This is one reason that the Restoration Guidelines allow for the carry over of older features or parts or other items for up to TWO MONTHS after the Guidelines say it was replaced with a newer version on a passenger vehicle, for SIX MONTHS for parts on a AA commercial vehicle, and THREE MONTHS on engines (see "Judging the Model A", Restoration Guidelines & Judging Standards, pages 7 and 8). Note, it does not say you can install that new part on a car up to 2 months BEFORE the date it was introduced; no time machines in 1930!

Thinking about the logistics that were carried out at the time (without computers, etc.) amazes me. Lots of clerks tracking lots of shipments of lots of parts all over the world. Lots of paper! Not a lot of phone calls; lot's of telegrams, wires, telex's between offices and branches, suppliers and shippers.

Wow. This is fun stuff. Not only was the Model A an amazing machine, the organizational machine that Ford built to build it was amazing.
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Old 05-27-2017, 08:10 AM   #20
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Default Re: How Was It Done?

This is where it is real cool to review and study the Assembly Plant Bill of Sales (APBOS) to dealers or even personal customers. I have never seen one of these from Denver but I am sure they are out there somewhere.

However, I have seen a lot more from other branches and the data is quite interesting if one takes the time to compile and study it.

For instance Omaha, Nebraska, which is in the middle of the USA (more or less), started production of assembled Model A/AA Fords May 7, 1928 according to newspaper reports. However, I have 4 APBOS showing vehicles being sold starting in February 1928 from this plant. These may have been "assembled cars for its (Omaha) territory from branches at St. Louis (March 15-April 15, 1928 (anyone with a more precise opening date?) and Kansas City (January 27, 1928)".

In 1928 the AVERAGE days to sale of a Model A/AA Ford was 13 days from the time the engine was stamped at Dearborn to the time it was sold to a dealer within the sales area of the Omaha plant. The least amount of time was 8 days and the most amount of time was 22 days. Over 18 vehicles recorded.

In 1929 the average was about 7 days. The least amount of time was 2 days, the most amount of time was 15 days over 105 vehicles recorded. An interesting note here is that the last 3 recorded in 1929 (which were not in the 105 above) show an average of 52 days. This could of been due to several factors in that the plant probably closed down for awhile to gear up for the 1930 models...who knows for sure?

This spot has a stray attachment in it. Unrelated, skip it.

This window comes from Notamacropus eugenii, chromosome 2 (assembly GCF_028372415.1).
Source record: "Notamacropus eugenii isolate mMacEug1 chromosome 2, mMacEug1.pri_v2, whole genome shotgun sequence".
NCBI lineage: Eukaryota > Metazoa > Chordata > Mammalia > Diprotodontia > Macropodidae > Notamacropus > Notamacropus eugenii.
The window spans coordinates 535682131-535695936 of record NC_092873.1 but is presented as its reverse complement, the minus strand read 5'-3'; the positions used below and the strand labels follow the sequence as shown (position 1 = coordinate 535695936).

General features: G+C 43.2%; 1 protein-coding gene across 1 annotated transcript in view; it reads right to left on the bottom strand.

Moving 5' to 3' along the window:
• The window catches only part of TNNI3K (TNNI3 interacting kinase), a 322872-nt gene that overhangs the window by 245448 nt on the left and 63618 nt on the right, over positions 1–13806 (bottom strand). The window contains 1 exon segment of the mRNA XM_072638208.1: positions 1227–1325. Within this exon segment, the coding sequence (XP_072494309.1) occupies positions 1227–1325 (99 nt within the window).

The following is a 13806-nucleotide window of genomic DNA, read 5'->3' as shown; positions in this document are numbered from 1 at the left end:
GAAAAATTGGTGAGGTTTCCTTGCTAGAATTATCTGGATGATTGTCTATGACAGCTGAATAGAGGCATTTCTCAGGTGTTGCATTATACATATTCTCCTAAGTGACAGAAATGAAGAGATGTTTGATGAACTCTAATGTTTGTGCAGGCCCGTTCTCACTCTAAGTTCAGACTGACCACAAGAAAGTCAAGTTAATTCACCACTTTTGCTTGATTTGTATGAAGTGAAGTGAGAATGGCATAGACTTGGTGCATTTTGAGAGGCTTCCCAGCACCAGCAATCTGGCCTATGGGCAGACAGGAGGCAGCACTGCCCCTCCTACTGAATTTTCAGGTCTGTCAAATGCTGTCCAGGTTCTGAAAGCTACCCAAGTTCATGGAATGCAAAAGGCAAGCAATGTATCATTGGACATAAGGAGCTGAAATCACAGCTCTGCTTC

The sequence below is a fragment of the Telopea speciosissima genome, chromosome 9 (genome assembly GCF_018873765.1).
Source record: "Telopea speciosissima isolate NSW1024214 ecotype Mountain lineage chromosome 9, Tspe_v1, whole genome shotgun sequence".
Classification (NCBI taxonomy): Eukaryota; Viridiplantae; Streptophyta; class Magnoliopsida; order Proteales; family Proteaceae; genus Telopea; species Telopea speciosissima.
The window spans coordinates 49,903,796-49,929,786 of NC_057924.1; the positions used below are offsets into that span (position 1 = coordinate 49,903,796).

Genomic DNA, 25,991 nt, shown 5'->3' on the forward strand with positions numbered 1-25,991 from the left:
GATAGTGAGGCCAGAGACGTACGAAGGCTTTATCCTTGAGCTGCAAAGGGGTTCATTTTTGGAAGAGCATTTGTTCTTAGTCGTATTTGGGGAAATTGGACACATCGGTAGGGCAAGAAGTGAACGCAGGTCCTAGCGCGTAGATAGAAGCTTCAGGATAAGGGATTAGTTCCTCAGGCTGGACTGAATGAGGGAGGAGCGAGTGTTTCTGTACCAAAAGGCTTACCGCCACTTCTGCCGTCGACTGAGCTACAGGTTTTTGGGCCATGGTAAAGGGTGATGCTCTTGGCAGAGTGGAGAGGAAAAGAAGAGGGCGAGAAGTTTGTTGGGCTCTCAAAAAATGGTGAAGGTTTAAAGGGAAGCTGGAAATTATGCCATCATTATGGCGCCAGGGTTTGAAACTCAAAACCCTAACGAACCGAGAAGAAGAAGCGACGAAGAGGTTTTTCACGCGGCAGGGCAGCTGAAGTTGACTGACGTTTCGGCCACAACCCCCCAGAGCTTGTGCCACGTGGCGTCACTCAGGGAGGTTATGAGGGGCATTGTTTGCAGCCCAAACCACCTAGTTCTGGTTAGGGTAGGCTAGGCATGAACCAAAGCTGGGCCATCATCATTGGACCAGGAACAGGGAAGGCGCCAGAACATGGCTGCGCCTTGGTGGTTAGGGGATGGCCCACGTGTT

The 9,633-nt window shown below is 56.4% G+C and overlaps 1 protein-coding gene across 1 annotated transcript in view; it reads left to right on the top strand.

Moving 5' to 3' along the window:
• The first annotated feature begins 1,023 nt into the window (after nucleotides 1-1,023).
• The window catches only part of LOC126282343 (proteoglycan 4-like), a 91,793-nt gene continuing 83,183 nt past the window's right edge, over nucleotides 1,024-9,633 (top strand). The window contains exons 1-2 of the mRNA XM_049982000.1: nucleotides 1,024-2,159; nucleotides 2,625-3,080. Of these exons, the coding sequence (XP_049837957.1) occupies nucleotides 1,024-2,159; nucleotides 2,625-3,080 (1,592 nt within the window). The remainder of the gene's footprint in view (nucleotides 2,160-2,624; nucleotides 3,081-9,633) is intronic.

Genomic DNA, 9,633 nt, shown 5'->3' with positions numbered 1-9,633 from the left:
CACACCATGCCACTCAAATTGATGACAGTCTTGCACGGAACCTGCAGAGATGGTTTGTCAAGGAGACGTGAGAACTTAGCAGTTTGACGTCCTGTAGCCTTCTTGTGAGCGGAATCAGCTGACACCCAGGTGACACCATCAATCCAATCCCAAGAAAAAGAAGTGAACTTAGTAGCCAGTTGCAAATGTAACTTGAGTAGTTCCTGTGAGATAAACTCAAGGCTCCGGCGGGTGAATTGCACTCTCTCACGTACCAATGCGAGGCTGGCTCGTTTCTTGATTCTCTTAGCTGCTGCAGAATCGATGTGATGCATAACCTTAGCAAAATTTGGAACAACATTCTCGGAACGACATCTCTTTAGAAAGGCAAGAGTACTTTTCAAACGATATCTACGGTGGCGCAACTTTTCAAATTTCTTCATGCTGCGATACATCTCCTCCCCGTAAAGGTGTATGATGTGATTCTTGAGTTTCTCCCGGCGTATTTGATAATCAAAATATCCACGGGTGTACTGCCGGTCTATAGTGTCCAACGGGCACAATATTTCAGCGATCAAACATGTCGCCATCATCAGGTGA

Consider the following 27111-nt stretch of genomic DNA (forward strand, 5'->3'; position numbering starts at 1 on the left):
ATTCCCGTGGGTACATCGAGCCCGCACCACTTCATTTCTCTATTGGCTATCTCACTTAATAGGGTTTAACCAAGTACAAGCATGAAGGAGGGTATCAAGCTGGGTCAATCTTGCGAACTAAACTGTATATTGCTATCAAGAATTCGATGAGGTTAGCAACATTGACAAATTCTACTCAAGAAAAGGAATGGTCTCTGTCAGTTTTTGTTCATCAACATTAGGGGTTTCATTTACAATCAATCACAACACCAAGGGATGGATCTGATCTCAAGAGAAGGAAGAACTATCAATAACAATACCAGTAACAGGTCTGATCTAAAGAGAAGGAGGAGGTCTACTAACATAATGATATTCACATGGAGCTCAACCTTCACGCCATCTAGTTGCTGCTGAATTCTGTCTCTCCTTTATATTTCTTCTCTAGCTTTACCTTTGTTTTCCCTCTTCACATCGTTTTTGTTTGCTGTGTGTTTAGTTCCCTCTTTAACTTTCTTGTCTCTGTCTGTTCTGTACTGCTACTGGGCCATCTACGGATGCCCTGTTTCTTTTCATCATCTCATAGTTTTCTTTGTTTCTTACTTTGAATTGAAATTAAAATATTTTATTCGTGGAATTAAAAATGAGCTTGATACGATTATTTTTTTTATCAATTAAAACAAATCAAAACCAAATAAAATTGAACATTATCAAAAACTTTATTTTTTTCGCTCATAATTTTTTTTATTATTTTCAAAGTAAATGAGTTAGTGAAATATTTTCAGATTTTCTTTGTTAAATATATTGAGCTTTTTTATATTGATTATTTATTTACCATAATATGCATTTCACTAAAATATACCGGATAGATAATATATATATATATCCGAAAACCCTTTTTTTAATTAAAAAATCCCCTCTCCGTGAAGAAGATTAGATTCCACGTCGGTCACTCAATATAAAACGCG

Just the average of January thru March 1929 over 24 vehicles was 8 days.

In 1930 and 1931, the time increased (Havent computed those times yet).

SO...if anyone has a stack of these Assembly Plant Bill of Sales for which you could send me for recording purposes, please contact me at pif@bmi.net. I know they are out there...anyone?

All of this information about the assembly plants will be in my upcoming books: Part 1...Those passenger Model A Fords; Part 2: Those commercial Model A Fords; and Part 3...Those Model AA Ford Trucks showing the production numbers of each vehicle/assembly plant according to Ford's YEARLY and MONTHLY Assembly Record Type documents.

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Last edited by Steve Plucker; 05-27-2017 at 08:33 AM.
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Old 05-27-2017, 09:12 AM   #21
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Default Re: How Was It Done?

My '29 Woody(150A) has a tank date of June 7 1929, and the matching frame/engine number indicates a June 11 1929 built date. I have no other records, receipts, or info on this car other than it is rumored to have been sold when new in the Bow NH area.

Quote:
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Will Mr. Ford please step forward and give us some answers to our questions please.
My neighbor across the road is a "professional" medium (don't get me started...), and conducts seances occasionally. I'll have him "ring up" Henry, and we'll get to the bottom of this!
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Old 05-27-2017, 06:43 PM   #22
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photos in De Angeles/Henry The Ford Model A book of hood hung with body as it went thru paint line along with masking operations for multiple colors.
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Old 05-27-2017, 07:30 PM   #23
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Quote:
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Bob, there must be something wrong with me.

I have an idle mind too, but I think of things like " gee did Pamala Anderson on Baywatch really run on the beach in slow motion, or was that trick photography"?
I am more like you with my questions, but regardless if it was slow motion or trick photography, the results were terriffic.
The orginal questions are also great food for thought. My brain is tired, think I will google Pamala Anderson.